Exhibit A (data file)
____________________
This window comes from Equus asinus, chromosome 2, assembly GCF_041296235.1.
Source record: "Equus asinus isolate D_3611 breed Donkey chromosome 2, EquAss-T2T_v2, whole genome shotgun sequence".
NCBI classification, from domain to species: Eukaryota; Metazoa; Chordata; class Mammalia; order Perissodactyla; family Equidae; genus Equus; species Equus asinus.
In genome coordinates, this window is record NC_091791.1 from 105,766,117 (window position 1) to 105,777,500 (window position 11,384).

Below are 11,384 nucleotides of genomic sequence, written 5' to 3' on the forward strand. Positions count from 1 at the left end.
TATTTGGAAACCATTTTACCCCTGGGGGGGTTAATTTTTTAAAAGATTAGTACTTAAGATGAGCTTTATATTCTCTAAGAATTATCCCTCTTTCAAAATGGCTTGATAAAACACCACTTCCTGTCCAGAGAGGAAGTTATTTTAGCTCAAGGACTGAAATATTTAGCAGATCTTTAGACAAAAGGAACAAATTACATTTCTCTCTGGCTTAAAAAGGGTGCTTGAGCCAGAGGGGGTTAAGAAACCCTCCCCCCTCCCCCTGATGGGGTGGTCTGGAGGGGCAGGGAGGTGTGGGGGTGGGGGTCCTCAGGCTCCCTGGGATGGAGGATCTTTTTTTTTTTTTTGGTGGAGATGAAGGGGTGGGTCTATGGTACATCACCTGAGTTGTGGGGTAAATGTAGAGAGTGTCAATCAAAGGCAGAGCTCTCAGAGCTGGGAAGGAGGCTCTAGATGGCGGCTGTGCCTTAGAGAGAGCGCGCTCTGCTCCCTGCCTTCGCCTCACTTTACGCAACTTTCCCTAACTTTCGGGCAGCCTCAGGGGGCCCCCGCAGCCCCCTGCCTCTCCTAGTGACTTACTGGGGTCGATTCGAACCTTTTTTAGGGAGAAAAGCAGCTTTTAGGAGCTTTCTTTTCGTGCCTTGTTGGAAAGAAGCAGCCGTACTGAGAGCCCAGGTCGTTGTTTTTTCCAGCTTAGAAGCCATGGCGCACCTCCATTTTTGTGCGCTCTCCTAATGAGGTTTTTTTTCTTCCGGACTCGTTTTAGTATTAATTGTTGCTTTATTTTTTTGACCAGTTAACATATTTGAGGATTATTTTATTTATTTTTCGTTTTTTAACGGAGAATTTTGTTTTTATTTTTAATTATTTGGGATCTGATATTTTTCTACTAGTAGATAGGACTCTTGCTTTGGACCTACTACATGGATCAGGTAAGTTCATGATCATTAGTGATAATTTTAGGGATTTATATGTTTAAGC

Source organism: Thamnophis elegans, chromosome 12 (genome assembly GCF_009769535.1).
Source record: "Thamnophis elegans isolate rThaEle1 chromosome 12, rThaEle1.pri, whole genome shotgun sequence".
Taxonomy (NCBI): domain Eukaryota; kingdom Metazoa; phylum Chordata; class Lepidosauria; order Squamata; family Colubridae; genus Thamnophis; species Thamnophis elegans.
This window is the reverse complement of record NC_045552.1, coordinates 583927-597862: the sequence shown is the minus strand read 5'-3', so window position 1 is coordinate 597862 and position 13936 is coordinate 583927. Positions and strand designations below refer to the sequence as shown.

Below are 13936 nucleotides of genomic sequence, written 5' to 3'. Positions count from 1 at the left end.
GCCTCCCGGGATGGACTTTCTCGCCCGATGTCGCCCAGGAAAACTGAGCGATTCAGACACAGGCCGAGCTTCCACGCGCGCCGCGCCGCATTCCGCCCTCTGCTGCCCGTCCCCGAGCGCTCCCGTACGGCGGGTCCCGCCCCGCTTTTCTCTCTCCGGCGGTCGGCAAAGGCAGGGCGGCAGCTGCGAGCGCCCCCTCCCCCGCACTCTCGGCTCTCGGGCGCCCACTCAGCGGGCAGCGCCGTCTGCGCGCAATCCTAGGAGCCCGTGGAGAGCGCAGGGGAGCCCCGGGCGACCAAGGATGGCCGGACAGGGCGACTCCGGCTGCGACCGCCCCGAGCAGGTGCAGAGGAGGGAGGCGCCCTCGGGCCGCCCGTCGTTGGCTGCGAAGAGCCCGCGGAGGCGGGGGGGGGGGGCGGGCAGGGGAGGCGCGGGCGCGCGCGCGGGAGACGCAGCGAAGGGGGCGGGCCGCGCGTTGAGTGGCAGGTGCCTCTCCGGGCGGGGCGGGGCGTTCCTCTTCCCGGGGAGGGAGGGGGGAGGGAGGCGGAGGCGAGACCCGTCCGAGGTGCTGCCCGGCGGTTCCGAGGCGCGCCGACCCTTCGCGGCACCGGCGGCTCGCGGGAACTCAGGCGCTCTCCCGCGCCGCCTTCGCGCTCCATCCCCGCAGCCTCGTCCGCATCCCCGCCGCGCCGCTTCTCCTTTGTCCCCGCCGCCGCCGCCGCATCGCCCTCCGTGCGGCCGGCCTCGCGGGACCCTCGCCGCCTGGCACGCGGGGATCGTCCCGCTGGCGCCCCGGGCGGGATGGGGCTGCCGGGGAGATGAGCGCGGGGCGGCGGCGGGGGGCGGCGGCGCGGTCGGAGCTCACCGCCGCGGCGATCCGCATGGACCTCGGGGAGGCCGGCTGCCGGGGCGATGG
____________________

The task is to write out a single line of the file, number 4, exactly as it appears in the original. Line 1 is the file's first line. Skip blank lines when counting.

In genome coordinates, this window is record NC_091791.1 from 105,766,117 (window position 1) to 105,777,500 (window position 11,384).